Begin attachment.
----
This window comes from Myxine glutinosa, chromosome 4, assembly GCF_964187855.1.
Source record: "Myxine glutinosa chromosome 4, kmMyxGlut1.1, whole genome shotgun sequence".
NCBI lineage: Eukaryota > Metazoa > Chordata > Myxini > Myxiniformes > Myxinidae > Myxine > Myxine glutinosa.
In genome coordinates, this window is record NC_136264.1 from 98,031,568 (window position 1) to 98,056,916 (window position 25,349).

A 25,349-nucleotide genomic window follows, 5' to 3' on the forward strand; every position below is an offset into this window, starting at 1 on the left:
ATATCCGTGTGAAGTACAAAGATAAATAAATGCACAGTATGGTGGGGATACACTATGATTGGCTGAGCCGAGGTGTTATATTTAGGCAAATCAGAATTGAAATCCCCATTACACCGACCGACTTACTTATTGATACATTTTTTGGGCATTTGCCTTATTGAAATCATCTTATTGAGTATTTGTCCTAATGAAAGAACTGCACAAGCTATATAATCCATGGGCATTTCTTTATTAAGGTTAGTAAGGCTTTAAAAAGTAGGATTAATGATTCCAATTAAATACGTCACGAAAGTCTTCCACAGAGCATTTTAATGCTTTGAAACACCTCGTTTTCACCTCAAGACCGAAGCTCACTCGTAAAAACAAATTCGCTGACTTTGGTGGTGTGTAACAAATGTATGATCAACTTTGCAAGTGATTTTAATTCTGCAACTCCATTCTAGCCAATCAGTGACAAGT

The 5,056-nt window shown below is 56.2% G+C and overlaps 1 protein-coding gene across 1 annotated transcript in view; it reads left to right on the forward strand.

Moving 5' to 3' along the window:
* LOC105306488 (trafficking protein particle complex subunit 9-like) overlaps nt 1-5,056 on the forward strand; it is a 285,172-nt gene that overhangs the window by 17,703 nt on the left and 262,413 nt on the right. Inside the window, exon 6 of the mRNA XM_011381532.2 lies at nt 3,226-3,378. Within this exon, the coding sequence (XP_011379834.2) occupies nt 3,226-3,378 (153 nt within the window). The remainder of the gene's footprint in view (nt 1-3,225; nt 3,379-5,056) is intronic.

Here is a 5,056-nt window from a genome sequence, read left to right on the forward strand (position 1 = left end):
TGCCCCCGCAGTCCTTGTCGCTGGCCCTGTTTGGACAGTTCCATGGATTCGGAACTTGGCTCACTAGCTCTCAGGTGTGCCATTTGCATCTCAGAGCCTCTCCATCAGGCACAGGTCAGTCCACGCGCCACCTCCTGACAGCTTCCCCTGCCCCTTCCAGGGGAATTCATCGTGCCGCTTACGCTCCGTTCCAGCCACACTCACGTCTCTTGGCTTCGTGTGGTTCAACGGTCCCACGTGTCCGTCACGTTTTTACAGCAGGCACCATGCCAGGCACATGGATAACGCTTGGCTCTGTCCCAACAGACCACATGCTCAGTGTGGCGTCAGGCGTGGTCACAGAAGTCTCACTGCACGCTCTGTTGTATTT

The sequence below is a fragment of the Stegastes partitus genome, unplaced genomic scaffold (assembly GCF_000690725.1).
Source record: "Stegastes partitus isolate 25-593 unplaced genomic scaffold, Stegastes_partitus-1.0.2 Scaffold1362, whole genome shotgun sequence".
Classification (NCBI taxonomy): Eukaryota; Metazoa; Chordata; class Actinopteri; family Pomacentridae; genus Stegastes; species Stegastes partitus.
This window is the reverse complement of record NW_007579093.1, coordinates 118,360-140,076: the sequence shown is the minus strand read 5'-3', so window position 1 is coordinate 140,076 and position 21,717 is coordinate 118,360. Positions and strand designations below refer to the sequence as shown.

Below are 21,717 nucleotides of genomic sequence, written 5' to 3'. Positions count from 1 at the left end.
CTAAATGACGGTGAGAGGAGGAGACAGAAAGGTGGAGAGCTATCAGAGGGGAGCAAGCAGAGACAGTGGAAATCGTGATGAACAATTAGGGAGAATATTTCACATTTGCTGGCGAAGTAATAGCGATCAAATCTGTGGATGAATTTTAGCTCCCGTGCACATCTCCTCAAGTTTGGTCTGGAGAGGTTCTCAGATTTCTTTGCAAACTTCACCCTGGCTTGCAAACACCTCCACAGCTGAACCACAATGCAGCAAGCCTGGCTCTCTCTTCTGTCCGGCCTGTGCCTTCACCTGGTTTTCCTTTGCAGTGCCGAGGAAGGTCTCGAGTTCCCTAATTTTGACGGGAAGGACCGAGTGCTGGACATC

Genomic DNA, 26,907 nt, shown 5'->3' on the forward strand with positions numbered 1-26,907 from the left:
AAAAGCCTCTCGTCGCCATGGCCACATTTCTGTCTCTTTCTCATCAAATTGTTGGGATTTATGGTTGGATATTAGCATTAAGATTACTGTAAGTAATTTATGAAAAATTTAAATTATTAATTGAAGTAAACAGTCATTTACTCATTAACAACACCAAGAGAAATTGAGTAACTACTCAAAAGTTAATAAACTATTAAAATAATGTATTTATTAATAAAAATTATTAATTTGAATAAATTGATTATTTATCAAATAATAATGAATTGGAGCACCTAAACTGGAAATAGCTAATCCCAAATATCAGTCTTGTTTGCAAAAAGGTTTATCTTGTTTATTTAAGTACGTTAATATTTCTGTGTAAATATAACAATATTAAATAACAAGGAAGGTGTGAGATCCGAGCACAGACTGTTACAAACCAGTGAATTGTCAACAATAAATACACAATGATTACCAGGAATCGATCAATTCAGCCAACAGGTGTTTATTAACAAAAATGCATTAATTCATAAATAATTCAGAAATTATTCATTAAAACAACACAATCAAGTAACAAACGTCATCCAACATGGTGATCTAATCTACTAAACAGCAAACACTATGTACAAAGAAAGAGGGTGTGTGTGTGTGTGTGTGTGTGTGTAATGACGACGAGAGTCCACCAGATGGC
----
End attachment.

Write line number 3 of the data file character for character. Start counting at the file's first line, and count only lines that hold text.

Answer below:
NCBI lineage: Eukaryota > Metazoa > Chordata > Myxini > Myxiniformes > Myxinidae > Myxine > Myxine glutinosa.